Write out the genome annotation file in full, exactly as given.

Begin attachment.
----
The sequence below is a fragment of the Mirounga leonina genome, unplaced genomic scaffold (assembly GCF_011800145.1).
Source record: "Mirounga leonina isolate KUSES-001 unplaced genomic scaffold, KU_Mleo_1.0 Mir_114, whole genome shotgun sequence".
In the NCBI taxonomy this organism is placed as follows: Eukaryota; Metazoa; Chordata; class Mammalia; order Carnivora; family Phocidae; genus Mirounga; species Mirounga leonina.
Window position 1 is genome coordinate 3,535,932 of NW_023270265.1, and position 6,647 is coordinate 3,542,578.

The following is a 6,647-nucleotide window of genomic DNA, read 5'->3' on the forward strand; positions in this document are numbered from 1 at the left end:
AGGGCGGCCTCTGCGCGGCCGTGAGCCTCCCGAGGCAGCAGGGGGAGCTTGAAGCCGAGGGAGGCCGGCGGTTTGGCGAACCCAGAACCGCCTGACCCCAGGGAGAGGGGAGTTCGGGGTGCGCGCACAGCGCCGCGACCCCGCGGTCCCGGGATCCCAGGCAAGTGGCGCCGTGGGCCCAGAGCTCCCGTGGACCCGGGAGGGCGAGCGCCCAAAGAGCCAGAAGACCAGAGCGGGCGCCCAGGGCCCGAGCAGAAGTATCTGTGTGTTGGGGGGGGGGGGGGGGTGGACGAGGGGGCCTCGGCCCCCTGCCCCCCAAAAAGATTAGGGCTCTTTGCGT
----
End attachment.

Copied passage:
The sequence below is a fragment of the Mirounga leonina genome, unplaced genomic scaffold (assembly GCF_011800145.1).
Source record: "Mirounga leonina isolate KUSES-001 unplaced genomic scaffold, KU_Mleo_1.0 Mir_114, whole genome shotgun sequence".
In the NCBI taxonomy this organism is placed as follows: Eukaryota; Metazoa; Chordata; class Mammalia; order Carnivora; family Phocidae; genus Mirounga; species Mirounga leonina.
Window position 1 is genome coordinate 3,535,932 of NW_023270265.1, and position 6,647 is coordinate 3,542,578.

The following is a 6,647-nucleotide window of genomic DNA, read 5'->3' on the forward strand; positions in this document are numbered from 1 at the left end:
AGGGCGGCCTCTGCGCGGCCGTGAGCCTCCCGAGGCAGCAGGGGGAGCTTGAAGCCGAGGGAGGCCGGCGGTTTGGCGAACCCAGAACCGCCTGACCCCAGGGAGAGGGGAGTTCGGGGTGCGCGCACAGCGCCGCGACCCCGCGGTCCCGGGATCCCAGGCAAGTGGCGCCGTGGGCCCAGAGCTCCCGTGGACCCGGGAGGGCGAGCGCCCAAAGAGCCAGAAGACCAGAGCGGGCGCCCAGGGCCCGAGCAGAAGTATCTGTGTGTTGGGGGGGGGGGGGGGGTGGACGAGGGGGCCTCGGCCCCCTGCCCCCCAAAAAGATTAGGGCTCTTTGCGT